Eliminating Utah’s Grocery Sales Tax Likely Won’t Help Low-Income Families, Expert Says


After a proposal to eliminate the food sales tax this year in the regular session of the Utah Legislature failed despite pleas from advocates, a national tax expert says eliminating the food sales tax the food sales tax would probably not help low-income residents. (Kristin Murphy, Deseret News)

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SALT LAKE CITY — After a proposal this year in the Utah Legislature to eliminate the sales tax on groceries fell through the session despite pleas from advocates, a national tax expert said removing the tax is unlikely to help low-income residents.

Utah is one of 13 states that still include groceries “at least partially” in their sales tax bases, noted Jared Walczak, vice president of state projects at the Tax Foundation in Washington. , DC

“These 13 states are right. The challenge with that, of course, is that it’s just not a fun thing to defend,” Walczak said.

Food taxes have emerged as a bigger issue over the past year due to inflation as everyone’s grocery bills have gone up,” he added, speaking at the the Utah Taxpayers Foundation’s 2022 Taxes Now Conference in Salt Lake City.

The Utah Grocery Tax

Although Governor Spencer Cox proposed a $160 million grocery tax credit in his budget recommendation this year, lawmakers opted instead for a general tax cut of $193 million, including $163 million dollars for a general reduction in the income tax rate for all Utahns, dropping Utah. income tax rate from 4.95% to 4.85%, plus a non-refundable income tax credit of $16 million and a $15 million extension of the tax credit for state for social security.

Some states, like Utah, tax at the “regular” 3% rate, some tax at reduced rates, and some include groceries in their tax base but offer credits to low-income residents, according to Walczak.

Despite the “understandable” desire to provide relief by removing groceries from the sales tax base, Walczak said, a study by the Tax Foundation found that it “doesn’t help those on the lowest incomes”.

People in the lowest income categories consume most of their income, he noted. “And they’re going to consume a variety of things, but a really big item for a lot of people will be groceries.”

According to the study, the bottom-third income bracket nationally saves only $2.50 per person on average each year, as the sales tax on groceries is eliminated or lowered in states that have done it.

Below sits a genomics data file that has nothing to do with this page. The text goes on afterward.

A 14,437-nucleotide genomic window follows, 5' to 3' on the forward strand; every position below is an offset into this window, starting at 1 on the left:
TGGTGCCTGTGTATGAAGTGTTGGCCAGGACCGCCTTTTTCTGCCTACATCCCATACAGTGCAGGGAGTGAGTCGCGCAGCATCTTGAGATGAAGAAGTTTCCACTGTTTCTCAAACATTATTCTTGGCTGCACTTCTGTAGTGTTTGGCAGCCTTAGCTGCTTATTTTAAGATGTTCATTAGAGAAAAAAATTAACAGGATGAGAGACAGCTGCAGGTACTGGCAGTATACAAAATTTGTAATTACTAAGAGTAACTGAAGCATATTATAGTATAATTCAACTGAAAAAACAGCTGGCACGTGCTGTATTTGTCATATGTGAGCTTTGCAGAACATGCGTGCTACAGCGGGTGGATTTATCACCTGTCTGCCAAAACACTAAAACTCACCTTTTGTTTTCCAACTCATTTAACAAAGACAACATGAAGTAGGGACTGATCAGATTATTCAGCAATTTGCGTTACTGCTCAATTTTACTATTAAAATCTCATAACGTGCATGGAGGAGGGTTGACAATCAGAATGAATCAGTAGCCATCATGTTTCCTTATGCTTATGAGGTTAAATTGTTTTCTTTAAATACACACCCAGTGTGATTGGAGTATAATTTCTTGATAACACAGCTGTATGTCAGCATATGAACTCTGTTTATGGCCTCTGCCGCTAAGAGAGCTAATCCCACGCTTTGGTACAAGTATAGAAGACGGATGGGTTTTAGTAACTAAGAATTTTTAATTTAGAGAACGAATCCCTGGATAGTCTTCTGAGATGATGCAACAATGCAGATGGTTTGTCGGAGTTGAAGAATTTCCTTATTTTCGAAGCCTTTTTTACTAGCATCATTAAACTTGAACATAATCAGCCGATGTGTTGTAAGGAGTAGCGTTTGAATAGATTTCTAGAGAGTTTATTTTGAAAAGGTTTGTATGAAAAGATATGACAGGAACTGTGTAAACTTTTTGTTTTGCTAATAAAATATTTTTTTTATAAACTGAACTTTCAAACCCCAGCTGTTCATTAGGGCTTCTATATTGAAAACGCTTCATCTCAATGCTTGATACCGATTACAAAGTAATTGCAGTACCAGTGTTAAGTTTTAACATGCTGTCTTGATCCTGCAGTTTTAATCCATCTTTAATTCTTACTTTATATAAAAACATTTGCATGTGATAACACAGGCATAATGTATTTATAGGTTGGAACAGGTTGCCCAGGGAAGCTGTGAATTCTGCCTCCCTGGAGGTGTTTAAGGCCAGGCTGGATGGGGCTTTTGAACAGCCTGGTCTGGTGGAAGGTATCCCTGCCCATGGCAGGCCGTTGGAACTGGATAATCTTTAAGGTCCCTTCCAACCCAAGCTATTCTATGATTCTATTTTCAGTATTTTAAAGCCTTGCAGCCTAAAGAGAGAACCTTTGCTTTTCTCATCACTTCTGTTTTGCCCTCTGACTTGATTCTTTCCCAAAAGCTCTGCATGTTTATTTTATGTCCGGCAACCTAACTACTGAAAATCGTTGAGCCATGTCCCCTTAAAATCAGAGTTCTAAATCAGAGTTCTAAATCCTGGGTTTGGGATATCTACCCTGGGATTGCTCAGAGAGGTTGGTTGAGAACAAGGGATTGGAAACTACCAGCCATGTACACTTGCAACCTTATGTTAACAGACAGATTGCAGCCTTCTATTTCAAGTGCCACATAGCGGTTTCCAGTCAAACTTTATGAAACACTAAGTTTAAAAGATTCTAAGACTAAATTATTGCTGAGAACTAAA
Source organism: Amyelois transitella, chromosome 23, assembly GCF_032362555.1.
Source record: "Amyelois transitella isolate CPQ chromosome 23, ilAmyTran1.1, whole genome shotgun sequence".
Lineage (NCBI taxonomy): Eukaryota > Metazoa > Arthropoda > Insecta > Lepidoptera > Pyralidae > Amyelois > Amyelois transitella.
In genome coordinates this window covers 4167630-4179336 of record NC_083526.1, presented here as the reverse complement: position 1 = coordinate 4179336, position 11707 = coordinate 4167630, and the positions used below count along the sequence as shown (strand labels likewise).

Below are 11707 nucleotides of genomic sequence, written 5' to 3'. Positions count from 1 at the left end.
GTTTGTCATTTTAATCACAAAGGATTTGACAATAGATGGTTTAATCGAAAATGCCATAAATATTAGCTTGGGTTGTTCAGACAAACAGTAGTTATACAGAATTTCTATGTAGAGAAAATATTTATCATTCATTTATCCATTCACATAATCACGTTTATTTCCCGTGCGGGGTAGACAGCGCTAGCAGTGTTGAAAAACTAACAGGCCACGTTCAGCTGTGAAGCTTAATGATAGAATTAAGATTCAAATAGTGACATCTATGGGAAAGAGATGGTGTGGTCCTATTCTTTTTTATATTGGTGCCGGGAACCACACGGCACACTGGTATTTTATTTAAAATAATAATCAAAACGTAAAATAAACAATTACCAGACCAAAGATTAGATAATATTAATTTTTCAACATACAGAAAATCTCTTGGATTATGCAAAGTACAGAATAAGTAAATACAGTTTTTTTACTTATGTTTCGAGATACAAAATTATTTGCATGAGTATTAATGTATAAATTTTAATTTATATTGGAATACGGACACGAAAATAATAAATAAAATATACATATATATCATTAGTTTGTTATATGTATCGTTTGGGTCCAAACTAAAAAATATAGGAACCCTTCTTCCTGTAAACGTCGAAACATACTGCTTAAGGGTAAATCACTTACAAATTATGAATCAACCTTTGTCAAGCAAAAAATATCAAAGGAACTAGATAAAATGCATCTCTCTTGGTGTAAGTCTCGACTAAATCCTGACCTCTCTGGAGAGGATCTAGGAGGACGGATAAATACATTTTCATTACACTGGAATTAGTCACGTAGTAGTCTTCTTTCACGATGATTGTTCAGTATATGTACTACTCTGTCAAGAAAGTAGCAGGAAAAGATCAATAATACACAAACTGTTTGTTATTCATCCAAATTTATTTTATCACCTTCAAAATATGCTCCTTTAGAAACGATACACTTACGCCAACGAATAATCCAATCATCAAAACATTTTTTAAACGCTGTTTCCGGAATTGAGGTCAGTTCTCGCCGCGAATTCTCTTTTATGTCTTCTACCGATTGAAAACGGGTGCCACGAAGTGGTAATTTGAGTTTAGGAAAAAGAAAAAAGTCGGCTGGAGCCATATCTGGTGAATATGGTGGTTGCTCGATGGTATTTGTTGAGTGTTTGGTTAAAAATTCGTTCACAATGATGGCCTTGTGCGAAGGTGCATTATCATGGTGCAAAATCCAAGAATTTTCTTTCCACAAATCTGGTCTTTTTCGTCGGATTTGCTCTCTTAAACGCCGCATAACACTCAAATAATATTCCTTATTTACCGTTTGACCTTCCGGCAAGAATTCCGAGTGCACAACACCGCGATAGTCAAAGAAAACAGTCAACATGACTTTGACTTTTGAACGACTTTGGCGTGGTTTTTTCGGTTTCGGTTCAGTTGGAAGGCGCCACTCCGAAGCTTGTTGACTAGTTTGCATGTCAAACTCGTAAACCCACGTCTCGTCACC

This is partly because in the Supplemental Nutrition Assistance Program (SNAP) and Women, Infants and Children (WIC) programs – which many low-income families use to buy groceries – the taxes of sale do not apply.

Prepared foods, such as frozen dinners, are also not considered groceries in any state. This means that in states that have eliminated the grocery tax rate, prepared foods are still taxed. Walczak said that for low-income families — for whom time is of significant value — the slight additional cost of buying pre-prepared food “weighs more” than groceries that aren’t taxed.

States can provide relief by implementing a lower general sales tax rate, or a higher rate with groceries off the tax base, Walczak noted.

“We found that nationally it actually helped lower income households … to have groceries in the base,” he said.

The study found that the lowest income households are subject to a 9% higher sales tax with a tax exemption on groceries compared to a proportional reduction in the general tax rate.

Eliminating the sales tax on groceries has benefited middle-income people the most, according to Walczak. These people are more likely to buy more high-end groceries and see more of the effects of not being taxed on those foods, he said.

Lawmakers remain concerned about inflation

At Wednesday’s conference, the Governor, Senate Speaker Stuart Adams, R-Layton, House Speaker Brad Wilson, R-Kaysville and others expressed concern over inflation and a possible recession. .

“One of the levers we can pull…to reduce the tax burden on every family in Utah so they can keep more of their money, choose to spend it how they want…to help make deal with some of that inflation,” Wilson said.

Although the Legislature balanced its “largest budget in state history” this year, he said, the state’s reliance on sales tax to fund everything other than education creates a challenge.

“It’s really difficult to take 33% of state revenue and pay for all the necessary and essential government functions, including transportation, that kind of stuff,” he said, calling the problem a “block”. important road for Utah in the near future and I’m definitely thinking long term,” he said.

A lifelong Utahn, Ashley Imlay covers state politics and breaking news for KSL.com.

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